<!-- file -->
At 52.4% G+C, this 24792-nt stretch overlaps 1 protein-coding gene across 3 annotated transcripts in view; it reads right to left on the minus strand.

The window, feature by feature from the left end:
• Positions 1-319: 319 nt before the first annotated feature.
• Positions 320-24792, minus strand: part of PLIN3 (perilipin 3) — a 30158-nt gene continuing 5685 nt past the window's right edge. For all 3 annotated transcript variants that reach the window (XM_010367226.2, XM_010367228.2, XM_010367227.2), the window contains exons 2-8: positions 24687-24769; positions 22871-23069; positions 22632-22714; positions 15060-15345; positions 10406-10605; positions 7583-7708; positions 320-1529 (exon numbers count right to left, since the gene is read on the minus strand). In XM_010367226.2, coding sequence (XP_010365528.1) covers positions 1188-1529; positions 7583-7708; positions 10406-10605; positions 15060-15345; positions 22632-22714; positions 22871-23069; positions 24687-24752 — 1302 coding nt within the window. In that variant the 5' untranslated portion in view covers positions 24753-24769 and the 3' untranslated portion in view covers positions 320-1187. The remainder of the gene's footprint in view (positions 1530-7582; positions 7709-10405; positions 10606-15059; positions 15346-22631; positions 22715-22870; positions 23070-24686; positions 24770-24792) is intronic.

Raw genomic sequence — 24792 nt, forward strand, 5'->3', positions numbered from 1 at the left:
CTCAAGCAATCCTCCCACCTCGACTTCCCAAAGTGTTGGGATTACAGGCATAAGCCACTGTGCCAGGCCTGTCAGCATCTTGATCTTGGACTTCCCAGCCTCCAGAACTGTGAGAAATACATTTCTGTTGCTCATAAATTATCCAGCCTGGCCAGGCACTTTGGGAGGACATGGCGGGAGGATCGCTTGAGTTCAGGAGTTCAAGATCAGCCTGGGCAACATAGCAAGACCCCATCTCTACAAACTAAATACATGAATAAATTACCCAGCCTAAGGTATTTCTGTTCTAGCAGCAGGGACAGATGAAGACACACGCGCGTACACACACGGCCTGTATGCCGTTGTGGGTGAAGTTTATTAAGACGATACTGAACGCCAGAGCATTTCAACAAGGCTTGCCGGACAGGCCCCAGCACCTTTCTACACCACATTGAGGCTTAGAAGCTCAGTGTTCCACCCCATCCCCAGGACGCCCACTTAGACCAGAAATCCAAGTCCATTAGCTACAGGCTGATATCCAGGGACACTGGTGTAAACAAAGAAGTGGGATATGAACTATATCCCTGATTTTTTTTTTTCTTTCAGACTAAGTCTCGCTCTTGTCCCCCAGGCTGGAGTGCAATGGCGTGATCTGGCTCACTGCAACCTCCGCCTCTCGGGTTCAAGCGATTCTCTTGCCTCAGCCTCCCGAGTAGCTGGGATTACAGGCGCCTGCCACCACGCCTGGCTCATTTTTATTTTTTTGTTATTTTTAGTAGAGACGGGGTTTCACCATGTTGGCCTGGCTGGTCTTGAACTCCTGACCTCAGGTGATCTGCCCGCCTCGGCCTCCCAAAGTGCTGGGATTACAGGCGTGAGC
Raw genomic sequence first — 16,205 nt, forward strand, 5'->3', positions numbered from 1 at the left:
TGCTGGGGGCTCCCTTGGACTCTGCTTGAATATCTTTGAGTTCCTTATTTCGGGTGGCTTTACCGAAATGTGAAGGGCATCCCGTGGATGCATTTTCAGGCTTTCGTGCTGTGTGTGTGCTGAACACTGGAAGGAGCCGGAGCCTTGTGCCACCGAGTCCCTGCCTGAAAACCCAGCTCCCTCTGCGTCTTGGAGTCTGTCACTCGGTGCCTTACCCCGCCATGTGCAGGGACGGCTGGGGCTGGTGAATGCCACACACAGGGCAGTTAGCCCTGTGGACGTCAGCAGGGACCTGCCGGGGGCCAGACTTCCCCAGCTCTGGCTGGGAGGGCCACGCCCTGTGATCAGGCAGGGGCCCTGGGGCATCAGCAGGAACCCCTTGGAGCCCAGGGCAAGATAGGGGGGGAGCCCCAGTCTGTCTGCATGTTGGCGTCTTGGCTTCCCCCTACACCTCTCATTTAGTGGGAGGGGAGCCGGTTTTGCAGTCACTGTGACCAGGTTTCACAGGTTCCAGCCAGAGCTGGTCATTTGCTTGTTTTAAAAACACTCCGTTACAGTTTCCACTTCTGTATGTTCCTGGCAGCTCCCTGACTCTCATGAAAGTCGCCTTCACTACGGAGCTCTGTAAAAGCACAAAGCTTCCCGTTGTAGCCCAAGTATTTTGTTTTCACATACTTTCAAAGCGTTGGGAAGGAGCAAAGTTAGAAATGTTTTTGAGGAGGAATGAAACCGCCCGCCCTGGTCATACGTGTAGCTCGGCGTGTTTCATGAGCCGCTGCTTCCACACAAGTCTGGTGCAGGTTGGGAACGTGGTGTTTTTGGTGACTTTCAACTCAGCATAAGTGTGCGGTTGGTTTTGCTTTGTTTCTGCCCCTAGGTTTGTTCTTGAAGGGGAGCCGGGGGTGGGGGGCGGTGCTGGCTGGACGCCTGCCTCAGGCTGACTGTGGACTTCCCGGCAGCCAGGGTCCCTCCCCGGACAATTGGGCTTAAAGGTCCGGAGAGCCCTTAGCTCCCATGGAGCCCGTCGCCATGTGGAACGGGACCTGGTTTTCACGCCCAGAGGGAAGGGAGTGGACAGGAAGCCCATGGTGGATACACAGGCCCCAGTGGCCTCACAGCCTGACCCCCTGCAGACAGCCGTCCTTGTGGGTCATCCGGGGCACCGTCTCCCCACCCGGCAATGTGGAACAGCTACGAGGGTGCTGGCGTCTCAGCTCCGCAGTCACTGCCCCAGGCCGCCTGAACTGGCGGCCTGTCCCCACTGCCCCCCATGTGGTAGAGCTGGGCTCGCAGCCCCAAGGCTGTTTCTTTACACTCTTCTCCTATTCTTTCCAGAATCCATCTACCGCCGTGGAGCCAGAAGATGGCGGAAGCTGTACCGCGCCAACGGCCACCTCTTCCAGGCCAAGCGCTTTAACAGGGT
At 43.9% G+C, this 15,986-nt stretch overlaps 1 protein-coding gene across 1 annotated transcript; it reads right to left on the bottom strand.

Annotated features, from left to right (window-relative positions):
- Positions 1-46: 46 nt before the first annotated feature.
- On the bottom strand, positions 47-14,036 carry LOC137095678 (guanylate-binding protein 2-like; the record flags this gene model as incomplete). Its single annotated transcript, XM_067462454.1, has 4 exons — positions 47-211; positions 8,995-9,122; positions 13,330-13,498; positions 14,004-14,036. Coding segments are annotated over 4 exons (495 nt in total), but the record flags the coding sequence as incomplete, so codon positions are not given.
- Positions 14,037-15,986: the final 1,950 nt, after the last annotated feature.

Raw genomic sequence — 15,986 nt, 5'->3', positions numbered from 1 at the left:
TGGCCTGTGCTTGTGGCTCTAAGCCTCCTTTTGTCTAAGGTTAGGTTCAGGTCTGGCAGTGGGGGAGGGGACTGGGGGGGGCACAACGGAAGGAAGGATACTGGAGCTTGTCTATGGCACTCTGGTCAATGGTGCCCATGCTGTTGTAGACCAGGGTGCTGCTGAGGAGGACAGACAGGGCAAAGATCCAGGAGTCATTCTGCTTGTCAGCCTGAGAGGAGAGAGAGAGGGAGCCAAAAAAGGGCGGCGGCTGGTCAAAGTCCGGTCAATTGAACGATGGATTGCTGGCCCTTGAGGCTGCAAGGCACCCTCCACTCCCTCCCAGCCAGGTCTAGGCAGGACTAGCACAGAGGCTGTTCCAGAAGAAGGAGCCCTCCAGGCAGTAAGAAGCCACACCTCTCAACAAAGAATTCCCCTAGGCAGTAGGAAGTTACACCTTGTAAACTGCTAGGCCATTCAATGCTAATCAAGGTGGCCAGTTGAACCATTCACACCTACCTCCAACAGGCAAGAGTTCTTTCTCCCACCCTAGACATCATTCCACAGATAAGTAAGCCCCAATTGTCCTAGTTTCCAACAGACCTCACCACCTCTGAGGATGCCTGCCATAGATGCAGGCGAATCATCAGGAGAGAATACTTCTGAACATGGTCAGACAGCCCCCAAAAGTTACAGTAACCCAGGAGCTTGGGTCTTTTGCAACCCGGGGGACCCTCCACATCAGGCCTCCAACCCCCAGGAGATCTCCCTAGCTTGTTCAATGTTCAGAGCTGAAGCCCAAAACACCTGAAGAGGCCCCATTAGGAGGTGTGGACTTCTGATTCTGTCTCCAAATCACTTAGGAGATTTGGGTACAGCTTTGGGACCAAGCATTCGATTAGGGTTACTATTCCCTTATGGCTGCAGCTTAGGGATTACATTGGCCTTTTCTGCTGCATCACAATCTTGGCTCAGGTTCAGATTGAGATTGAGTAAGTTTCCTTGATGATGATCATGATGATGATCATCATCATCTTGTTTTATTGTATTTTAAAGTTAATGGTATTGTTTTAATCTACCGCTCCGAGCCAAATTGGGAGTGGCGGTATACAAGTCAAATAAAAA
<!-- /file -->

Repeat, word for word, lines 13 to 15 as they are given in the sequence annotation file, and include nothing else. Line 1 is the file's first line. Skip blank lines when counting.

- Positions 14,037-15,986: the final 1,950 nt, after the last annotated feature.

Raw genomic sequence — 15,986 nt, 5'->3', positions numbered from 1 at the left:
TGGCCTGTGCTTGTGGCTCTAAGCCTCCTTTTGTCTAAGGTTAGGTTCAGGTCTGGCAGTGGGGGAGGGGACTGGGGGGGGCACAACGGAAGGAAGGATACTGGAGCTTGTCTATGGCACTCTGGTCAATGGTGCCCATGCTGTTGTAGACCAGGGTGCTGCTGAGGAGGACAGACAGGGCAAAGATCCAGGAGTCATTCTGCTTGTCAGCCTGAGAGGAGAGAGAGAGGGAGCCAAAAAAGGGCGGCGGCTGGTCAAAGTCCGGTCAATTGAACGATGGATTGCTGGCCCTTGAGGCTGCAAGGCACCCTCCACTCCCTCCCAGCCAGGTCTAGGCAGGACTAGCACAGAGGCTGTTCCAGAAGAAGGAGCCCTCCAGGCAGTAAGAAGCCACACCTCTCAACAAAGAATTCCCCTAGGCAGTAGGAAGTTACACCTTGTAAACTGCTAGGCCATTCAATGCTAATCAAGGTGGCCAGTTGAACCATTCACACCTACCTCCAACAGGCAAGAGTTCTTTCTCCCACCCTAGACATCATTCCACAGATAAGTAAGCCCCAATTGTCCTAGTTTCCAACAGACCTCACCACCTCTGAGGATGCCTGCCATAGATGCAGGCGAATCATCAGGAGAGAATACTTCTGAACATGGTCAGACAGCCCCCAAAAGTTACAGTAACCCAGGAGCTTGGGTCTTTTGCAACCCGGGGGACCCTCCACATCAGGCCTCCAACCCCCAGGAGATCTCCCTAGCTTGTTCAATGTTCAGAGCTGAAGCCCAAAACACCTGAAGAGGCCCCATTAGGAGGTGTGGACTTCTGATTCTGTCTCCAAATCACTTAGGAGATTTGGGTACAGCTTTGGGACCAAGCATTCGATTAGGGTTACTATTCCCTTATGGCTGCAGCTTAGGGATTACATTGGCCTTTTCTGCTGCATCACAATCTTGGCTCAGGTTCAGATTGAGATTGAGTAAGTTTCCTTGATGATGATCATGATGATGATCATCATCATCTTGTTTTATTGTATTTTAAAGTTAATGGTATTGTTTTAATCTACCGCTCCGAGCCAAATTGGGAGTGGCGGTATACAAGTCAAATAAAAA